“We need 6 developers to start in 2 weeks!”
“We have to have 2+ years’ experience of everything in the full stack”
“We’ve not got that much development work for the next couple of sprints, so another project can pay for 50% of our developers’ time and get some work done, and we save money”
Any of these sound familiar? If so, you might be trying to have your cake and eat it. “Agile” ways of working move the centre of power into the delivery team, which can be hard to deal with, especially if you’re in a more “traditional position of power”, like a Project Manager or the Head of Department.
One of the lesser understood principle in the agile manifesto is the subject of websites such as http://12thprinciple.org/
Build projects around motivated individuals. Give them the environment and support they need, and trust them to get the job done.
What does that mean in practice when your teams begin to detect a skills shortage? If you’re in a leadership position, you might be tempted to try and fix this – after all, that’s what you’re supposed to do right? Deal with those pesky blockers. You might need to know what the scale of the problem is, and seeing as you recruit in whole numbers, you might need to translate the size of the problem into a “number of developers”. What sort of skillset should they have? Your team’s trying to do some complex stuff, so you’ll need someone who could do all of it right? Your management structure or your client is complaining that work isn’t going fast enough to meet a key date so you’ve got to increase your capacity somehow?
It’s worth taking a step back to think about just what the team is responsible for. It’s pretty obvious that they’re responsible for doing the actual work. What can sometimes be overlooked, is that they’re also responsible for how they do the work. And that includes who does the work – part of the team’s responsibility is to make sure it has all of the skills needed within the team. If they’re detecting a skills shortage, they’re best placed to try and find the right fit.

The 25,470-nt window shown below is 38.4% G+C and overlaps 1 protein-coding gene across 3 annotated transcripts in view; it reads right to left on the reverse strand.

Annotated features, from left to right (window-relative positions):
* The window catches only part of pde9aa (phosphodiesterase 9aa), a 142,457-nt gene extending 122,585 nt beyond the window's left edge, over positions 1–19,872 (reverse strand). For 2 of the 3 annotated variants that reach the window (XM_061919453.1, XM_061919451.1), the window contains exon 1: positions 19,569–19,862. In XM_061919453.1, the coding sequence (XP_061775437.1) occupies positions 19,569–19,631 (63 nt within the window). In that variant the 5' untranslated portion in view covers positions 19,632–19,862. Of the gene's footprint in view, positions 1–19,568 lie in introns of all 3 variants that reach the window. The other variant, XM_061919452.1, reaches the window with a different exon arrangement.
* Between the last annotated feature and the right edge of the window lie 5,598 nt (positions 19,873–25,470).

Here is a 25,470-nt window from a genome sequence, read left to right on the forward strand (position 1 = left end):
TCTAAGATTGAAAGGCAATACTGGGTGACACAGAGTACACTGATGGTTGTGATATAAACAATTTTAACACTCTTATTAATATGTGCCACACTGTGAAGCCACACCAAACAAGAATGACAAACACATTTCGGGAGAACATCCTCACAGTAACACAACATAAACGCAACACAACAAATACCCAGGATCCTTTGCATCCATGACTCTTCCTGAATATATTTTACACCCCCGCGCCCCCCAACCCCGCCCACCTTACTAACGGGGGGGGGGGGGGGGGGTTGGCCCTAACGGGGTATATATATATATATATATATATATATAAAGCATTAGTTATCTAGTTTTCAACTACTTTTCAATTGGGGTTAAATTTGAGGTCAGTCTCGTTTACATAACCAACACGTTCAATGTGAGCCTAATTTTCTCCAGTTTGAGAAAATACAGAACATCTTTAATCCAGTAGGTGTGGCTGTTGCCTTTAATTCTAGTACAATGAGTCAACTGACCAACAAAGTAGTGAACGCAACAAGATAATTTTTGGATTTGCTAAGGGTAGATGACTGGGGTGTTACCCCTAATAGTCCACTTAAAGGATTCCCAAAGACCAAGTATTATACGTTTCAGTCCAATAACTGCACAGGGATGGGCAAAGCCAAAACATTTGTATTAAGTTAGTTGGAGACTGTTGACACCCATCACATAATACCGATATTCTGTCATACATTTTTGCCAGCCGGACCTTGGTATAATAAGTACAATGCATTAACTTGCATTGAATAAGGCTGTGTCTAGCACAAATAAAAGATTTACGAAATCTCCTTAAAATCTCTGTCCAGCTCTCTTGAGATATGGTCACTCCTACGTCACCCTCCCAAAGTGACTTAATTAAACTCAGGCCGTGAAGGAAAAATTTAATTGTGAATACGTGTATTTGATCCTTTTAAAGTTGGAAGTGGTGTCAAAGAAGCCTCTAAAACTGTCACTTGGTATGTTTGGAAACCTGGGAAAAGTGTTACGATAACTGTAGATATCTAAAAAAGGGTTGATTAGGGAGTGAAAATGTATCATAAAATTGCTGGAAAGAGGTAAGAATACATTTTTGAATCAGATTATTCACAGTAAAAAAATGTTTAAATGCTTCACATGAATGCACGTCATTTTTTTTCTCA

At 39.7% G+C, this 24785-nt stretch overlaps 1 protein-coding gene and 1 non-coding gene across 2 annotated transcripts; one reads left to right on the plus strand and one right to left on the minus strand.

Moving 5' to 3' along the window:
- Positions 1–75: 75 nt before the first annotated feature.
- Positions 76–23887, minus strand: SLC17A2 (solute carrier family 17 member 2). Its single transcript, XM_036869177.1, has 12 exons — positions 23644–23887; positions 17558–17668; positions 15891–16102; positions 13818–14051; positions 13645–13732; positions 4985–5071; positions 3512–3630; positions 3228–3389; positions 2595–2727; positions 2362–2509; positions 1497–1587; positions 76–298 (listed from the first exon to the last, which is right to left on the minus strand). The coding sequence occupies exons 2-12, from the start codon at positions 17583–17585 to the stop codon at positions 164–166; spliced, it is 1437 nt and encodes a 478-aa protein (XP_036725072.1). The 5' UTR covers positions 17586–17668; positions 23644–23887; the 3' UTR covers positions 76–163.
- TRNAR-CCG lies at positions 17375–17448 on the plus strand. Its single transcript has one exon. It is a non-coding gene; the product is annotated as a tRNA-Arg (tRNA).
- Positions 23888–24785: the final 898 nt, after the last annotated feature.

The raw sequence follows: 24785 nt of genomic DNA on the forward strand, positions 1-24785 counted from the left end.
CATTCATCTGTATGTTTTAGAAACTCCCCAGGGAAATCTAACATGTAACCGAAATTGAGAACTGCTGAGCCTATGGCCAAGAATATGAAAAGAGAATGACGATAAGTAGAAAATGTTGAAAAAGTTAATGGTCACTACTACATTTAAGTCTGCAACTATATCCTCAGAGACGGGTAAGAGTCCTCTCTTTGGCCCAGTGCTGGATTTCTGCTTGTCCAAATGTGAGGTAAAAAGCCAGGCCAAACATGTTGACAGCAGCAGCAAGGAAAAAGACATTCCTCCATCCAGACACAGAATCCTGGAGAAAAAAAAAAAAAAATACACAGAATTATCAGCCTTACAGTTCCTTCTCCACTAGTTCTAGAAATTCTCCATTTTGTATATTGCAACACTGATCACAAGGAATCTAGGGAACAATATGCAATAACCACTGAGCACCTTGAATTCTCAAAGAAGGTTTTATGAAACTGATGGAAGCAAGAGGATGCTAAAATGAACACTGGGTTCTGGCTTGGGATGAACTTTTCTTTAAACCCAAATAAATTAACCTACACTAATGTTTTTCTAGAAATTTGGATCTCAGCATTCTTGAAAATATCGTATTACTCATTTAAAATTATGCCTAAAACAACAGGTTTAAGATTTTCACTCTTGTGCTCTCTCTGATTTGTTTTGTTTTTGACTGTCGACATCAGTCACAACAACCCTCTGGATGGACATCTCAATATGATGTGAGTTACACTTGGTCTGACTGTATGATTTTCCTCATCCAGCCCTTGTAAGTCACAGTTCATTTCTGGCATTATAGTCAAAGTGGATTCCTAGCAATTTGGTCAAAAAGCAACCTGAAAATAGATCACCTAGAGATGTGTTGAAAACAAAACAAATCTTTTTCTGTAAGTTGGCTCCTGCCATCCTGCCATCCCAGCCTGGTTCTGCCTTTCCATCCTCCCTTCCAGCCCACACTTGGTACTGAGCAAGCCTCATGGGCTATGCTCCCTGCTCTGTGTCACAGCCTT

As a leader, you’ve got to worry about your organisational recruitment – pay and conditions, legal requirements, that sort of thing. But don’t let the mechanics of recruitment be your only process – make sure you’re recruiting the right person for the team. You’re not looking for a generic skillset, you’re looking for someone to fill the very team specific hole they’ve got. And they know exactly what that hole looks like. I’ve had the most success when I’ve let the teams recruit their team members, and the leaders sort out the paperwork.
And as for the third example at the beginning – my only real advice is to avoid doing that. Teams are entities in their own right and it’s well worth thinking about them as atomic units. Chopping and changing internal team structures is generally only really good for disrupting the work. If your team’s got a little slack time, use it productively – pay off some technical debt (there’s always some). If you’re in the ideal situation, then why not just reward the team with some R&R? They’ve probably earnt it.